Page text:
12) "GoldenEye" (1995)
After a nearly six-year layoff following “License To Kill,” Bond came back in the form of very credible Irish leading man Pierce Brosnan, whose tough-guy qualities always seemed to go hand in hand with an ability to laugh at himself. The challenges for a post-Cold-War Bond were inextricably linked to the dearth of plot points the new world order yielded, so this movie smartly planted its story seeds in pre-Glasnost Soviet Russia and then made its bad guys renegades in the S.S.R. aftermath. The further shaking up of the Bond world includes a female M, Judi Dench, who has, with “Skyfall,” appeared in seven Bond pictures—still not very close to Bernard Lee’s eleven, but enough to establish a strong, familiar presence. “GoldenEye” is often a weird muddle: we still haven’t figured out why Minnie Driver shows up singing in a Russian club wearing a cowboy hat. But it is very energetic, globe-trotting, action-packed, and all that. And Famke Janssen is both sufficiently beautiful and a good enough actress to make her ridiculously named femme fatale Xenia Onatopp (because she likes to strangle dudes with her thighs while she’s on-a-top of them, get it?) almost credible.
11) "Spectre" (2015) See Appendix, below
10) "Skyfall" (2012) See Appendix, below
9) "For Your Eyes Only" (1981)
In between the disasters that were “Moonraker” and “Octopussy” it occurred to the producers of the Bond series that it might be a good idea to just go out and make a James Bond movie rather than an attempt to one-up every stupid and meretricious new-styled sci-fi or action blockbuster now competing with the franchise. This proved to be a very good idea indeed and in fact yielded the second-best Roger-Moore-starring film in the series. The storyline is good old-fashioned high-tech spy stuff involving a sunken weapons system and a race between our side and the Soviets to get it. Complicating matters is a smuggler who wants to get on the Soviets’ good side. And take some of their money. The only Bond adventure so far to feature the star of a Luis Buñuel masterpiece as Bond girl: Gorgeous Carole Bouquet had beguiled Fernando Rey in Buñuel’s bamboozling surrealist masterpiece “The Obscure Object Of Desire” four year prior. The Sheena-Easton-sung theme song is a lavishly satisfying bit of pop pap, too. Also notable for a weird subplot involving a sexually precocious young figure skater played by real-life skater Lynn-Holly Johnson.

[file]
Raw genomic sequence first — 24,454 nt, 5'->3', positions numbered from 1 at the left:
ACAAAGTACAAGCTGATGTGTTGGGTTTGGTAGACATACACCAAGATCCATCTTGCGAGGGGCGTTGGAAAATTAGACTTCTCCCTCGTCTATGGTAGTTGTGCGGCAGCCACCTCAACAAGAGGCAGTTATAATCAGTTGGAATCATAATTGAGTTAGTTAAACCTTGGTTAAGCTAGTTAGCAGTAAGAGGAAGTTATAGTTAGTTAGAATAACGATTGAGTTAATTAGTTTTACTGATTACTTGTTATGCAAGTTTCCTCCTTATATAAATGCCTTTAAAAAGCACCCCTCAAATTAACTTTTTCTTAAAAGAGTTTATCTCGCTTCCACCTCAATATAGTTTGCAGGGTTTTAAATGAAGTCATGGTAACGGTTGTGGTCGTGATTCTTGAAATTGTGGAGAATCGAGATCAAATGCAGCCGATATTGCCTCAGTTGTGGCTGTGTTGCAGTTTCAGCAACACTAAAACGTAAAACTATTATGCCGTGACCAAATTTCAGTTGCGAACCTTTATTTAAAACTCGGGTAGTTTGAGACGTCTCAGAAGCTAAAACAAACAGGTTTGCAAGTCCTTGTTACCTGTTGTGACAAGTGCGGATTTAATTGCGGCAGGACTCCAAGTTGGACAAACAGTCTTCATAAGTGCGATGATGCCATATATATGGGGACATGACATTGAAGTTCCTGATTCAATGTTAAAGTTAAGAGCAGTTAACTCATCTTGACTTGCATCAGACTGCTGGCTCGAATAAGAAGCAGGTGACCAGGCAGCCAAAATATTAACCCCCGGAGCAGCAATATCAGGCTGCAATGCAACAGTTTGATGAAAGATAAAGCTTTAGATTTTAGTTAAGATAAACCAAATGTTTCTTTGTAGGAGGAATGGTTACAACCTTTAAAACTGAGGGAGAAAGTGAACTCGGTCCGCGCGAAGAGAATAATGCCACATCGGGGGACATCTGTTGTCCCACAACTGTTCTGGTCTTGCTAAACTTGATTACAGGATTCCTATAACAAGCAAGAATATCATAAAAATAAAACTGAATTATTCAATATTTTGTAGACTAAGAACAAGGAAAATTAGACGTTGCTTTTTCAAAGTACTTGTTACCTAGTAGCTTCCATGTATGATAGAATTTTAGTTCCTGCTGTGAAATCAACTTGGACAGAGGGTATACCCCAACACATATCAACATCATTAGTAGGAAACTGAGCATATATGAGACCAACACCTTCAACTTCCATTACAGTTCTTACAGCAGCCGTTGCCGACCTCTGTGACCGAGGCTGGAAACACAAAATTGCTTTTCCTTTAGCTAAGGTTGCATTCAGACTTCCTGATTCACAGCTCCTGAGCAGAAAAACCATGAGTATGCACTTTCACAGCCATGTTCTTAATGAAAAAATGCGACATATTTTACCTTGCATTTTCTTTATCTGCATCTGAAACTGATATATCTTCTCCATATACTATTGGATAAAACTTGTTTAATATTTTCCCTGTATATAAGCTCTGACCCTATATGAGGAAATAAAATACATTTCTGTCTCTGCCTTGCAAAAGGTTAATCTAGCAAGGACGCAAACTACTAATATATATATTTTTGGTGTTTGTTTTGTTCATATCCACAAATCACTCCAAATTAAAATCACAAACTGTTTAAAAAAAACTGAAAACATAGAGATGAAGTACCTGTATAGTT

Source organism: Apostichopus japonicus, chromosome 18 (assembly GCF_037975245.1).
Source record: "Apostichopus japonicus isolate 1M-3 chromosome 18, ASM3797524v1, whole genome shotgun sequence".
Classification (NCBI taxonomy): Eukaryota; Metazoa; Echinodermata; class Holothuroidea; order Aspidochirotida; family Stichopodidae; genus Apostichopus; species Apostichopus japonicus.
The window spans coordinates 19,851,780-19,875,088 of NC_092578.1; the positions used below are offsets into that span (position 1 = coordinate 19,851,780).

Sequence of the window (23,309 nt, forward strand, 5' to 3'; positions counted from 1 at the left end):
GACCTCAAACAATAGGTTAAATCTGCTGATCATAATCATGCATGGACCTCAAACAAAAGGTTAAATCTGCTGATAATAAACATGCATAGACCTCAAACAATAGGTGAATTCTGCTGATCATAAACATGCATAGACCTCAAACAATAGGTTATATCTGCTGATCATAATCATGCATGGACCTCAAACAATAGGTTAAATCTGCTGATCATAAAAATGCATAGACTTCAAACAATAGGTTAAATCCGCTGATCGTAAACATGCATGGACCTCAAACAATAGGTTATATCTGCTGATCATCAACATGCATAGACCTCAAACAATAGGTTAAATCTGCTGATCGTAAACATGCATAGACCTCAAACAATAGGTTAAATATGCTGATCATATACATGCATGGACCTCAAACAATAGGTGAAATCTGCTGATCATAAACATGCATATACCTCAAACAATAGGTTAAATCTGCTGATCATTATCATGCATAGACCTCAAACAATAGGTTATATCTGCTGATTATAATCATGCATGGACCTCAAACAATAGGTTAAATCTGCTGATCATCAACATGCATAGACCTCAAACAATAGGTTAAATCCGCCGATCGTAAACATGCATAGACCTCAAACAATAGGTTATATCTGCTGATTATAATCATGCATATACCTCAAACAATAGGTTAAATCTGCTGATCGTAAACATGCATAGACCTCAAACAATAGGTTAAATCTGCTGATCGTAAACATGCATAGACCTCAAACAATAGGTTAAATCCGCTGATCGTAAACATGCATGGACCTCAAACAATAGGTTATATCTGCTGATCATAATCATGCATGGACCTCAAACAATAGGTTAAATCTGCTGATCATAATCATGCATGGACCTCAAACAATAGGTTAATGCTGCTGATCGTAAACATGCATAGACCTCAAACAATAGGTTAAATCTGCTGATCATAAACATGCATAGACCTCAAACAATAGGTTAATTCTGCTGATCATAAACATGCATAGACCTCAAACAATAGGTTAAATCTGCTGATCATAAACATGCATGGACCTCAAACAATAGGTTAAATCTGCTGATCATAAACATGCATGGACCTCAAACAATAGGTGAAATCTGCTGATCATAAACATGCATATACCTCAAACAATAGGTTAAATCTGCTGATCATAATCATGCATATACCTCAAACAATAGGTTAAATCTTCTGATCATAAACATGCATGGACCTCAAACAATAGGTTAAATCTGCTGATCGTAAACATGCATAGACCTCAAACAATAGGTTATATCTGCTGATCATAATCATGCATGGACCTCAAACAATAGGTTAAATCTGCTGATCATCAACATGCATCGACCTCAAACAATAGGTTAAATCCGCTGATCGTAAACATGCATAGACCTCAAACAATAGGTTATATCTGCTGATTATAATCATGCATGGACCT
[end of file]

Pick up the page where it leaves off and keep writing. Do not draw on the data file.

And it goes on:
8) "Casino Royale" (2006)
The Bond reboot-for-the-21st-Century was on a very good track in almost every particular. The casting of steely Daniel Craig was inspired, as is the new intensity he brings to the role: he’s the most intimidating Bond since Connery. Giving he character a slightly more complex emotional life also worked out well, although overdoing this in future installments may prove a problem. Doing a very straight adaptation of the long-elusive-to-filmmakers Bond debut novel by Ian Fleming, a tightly plotted and diabolically emotionally knotty piece of espionage storytelling, was also a terrific idea. Casting Eva Green as Vesper Lynd, possibly the Only Woman Bond Could Ever Really Love, magnificent. And Jeffrey Wright as C.I.A. pally Felix Leiter? Brilliant. Changing the card game from baccarat to poker, and, more specifically, to Texas Hold ‘Em? As Homer Simpson would put it… That aside, an inspired effort.